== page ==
The key that unlocked the true potential of Tom King’s run on Batman was the romance between Batman/Bruce Wayne and Catwoman/Selina Kyle. Both their superhero and civilian identities are at play, and now that the characters are engaged, they have to seriously consider what it will mean to bring their separate lives together. King just wrapped up a four-part storyline with Joëlle Jones pitting the couple against Batman’s ex (and the mother of his son), and bringing Bruce’s two sons into the mix solidified this family dynamic, setting up a complex web of relationships waiting to be explored.
And then there’s this week’s Batman Annual #2. It’s flat-out incredible. King writes an exciting, cheeky early Batman and Catwoman story that becomes a major tearjerker by the final page, and the artwork is perfectly aligned with the tonal shift of the story. Artist Lee Weeks and colorist Elizabeth Breitweiser have never worked together before, but they should never be apart given how well Breitweiser’s expressive, textured coloring fits Weeks’ rich linework and dynamic layouts. They’re an outstanding pair for a flashback driven by old-school superhero thrills, and when the story takes a turn that puts the characters in a more intimate context, Michael Lark and colorist June Chung bring the visuals to a more subtle, quieter place.
King has gotten to work some remarkable visual storytellers on this book, including colorist Jordie Bellaire, who has elevated the work of more conventional superhero artists like David Finch and Clay Mann. Her coloring is understated because there’s already so much drama in the linework, and she helps bring the visuals down to earth. She’s working with Mann (and inker Seth Mann) again on the new “Superfriends” arc, which looks at how Bruce’s major life change affects his friendship with Superman. This exclusive preview of next week’s Batman #36 opens with Superman and Lois talking about how Bruce hasn’t called to talk about his new engagement, and the creative team packs a lot of plot and a lot of character in these pages.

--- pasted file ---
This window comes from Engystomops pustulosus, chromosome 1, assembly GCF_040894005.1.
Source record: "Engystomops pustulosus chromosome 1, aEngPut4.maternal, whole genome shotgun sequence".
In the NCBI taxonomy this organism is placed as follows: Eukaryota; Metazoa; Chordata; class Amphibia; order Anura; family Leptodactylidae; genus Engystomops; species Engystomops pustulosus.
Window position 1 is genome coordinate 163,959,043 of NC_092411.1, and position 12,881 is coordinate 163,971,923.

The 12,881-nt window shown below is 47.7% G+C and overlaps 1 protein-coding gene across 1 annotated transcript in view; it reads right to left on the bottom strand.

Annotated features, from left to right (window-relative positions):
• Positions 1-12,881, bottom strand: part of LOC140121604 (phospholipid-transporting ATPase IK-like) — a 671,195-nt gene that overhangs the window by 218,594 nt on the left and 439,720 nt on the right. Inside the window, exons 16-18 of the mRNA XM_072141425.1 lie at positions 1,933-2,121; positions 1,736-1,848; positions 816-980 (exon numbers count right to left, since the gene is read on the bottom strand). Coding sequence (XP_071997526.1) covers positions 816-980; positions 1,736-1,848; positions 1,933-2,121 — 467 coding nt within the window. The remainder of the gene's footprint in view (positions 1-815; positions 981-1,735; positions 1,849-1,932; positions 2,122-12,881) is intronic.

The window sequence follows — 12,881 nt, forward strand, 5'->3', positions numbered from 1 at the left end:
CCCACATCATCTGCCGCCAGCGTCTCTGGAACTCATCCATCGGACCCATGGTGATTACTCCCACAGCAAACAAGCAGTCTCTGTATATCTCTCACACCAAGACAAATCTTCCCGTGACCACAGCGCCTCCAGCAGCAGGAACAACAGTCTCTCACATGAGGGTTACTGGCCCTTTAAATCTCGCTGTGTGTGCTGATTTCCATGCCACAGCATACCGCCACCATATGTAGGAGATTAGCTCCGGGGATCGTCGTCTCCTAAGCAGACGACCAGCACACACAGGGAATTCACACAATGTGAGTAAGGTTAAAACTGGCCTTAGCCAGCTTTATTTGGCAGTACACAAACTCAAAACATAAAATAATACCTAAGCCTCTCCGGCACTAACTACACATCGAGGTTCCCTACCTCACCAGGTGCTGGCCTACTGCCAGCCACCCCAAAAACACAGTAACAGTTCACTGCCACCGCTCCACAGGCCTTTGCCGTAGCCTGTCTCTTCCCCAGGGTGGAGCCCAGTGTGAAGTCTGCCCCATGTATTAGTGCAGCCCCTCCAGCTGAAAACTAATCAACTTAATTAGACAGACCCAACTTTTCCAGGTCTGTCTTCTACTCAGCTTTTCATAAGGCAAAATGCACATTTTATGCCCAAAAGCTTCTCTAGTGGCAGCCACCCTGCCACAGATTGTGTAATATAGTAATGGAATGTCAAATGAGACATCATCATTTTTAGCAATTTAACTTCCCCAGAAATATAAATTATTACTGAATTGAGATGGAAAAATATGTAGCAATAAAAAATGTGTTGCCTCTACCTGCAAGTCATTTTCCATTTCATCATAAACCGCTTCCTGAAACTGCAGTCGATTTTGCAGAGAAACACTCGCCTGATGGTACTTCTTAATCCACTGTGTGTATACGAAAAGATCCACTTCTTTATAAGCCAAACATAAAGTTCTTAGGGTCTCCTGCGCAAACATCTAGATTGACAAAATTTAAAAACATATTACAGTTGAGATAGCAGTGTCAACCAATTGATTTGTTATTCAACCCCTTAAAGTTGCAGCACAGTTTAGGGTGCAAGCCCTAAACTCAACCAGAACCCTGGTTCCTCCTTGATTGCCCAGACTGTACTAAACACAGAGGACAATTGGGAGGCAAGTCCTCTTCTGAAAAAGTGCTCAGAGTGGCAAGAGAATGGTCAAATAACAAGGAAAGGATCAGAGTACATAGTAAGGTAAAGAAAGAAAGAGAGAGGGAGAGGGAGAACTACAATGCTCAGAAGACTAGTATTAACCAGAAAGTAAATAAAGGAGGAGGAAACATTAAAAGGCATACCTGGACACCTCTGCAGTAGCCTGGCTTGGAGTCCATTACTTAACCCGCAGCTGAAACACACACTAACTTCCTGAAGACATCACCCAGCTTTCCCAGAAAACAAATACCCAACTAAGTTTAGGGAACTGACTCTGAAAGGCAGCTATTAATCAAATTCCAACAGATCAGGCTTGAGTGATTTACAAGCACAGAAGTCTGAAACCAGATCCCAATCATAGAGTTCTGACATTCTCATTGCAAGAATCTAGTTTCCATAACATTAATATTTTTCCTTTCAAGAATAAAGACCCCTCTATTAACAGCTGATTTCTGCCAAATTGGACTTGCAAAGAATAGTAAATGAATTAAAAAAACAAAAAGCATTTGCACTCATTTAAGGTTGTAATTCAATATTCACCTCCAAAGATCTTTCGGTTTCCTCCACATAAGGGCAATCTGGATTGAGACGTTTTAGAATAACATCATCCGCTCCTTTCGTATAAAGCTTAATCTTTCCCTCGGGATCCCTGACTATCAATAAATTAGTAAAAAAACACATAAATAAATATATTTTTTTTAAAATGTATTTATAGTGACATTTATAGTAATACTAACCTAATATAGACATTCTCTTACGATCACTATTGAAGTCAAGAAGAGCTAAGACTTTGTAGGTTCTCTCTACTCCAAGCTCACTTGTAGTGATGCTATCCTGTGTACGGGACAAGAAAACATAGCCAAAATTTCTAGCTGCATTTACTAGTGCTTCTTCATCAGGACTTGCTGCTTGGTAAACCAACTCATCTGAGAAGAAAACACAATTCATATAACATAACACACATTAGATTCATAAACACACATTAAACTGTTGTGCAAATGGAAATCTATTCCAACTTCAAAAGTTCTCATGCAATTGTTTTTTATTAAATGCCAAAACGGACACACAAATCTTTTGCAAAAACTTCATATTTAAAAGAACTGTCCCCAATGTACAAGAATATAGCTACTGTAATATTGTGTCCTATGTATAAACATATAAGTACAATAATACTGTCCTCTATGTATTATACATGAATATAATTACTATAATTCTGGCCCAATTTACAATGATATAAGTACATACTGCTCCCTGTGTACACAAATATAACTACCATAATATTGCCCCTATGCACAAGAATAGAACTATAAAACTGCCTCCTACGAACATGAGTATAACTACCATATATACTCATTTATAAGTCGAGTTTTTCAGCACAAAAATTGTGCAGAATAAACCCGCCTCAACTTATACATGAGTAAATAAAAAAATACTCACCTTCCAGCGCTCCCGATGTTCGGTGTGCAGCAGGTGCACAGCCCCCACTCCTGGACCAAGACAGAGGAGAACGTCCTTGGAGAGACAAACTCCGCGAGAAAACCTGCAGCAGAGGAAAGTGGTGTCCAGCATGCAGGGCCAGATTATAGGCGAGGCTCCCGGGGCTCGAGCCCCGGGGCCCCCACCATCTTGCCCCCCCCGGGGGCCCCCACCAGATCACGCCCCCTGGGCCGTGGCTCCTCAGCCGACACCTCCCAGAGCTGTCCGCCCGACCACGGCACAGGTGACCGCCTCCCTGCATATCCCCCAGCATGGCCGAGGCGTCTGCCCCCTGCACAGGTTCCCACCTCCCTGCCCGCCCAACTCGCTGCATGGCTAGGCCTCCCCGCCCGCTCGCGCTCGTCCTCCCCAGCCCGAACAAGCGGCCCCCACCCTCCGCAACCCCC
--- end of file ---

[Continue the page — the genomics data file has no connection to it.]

This excerpt features some very swift storytelling, starting with how quickly King establishes the different definitions of “busy” for Lois and Clark. The stakes are way higher for Clark as he stops a moving train from falling into a giant hole in the ground, but that doesn’t make Lois’ work any less important as she looks into what caused the giant hole and prepares the story that will go out to the public. Superman’s action is depicted with intensity and speed while Lois sits at a desk covered in clutter that reflects her demanding workload. Alternating between Lois and Clark’s perspectives makes the conversation more energetic, and it ends up tying visually Superman to Batman when the action jumps from Lois to the Dark Knight soaring above Gotham City, whining about why he needs to be the friend who picks up the phone first.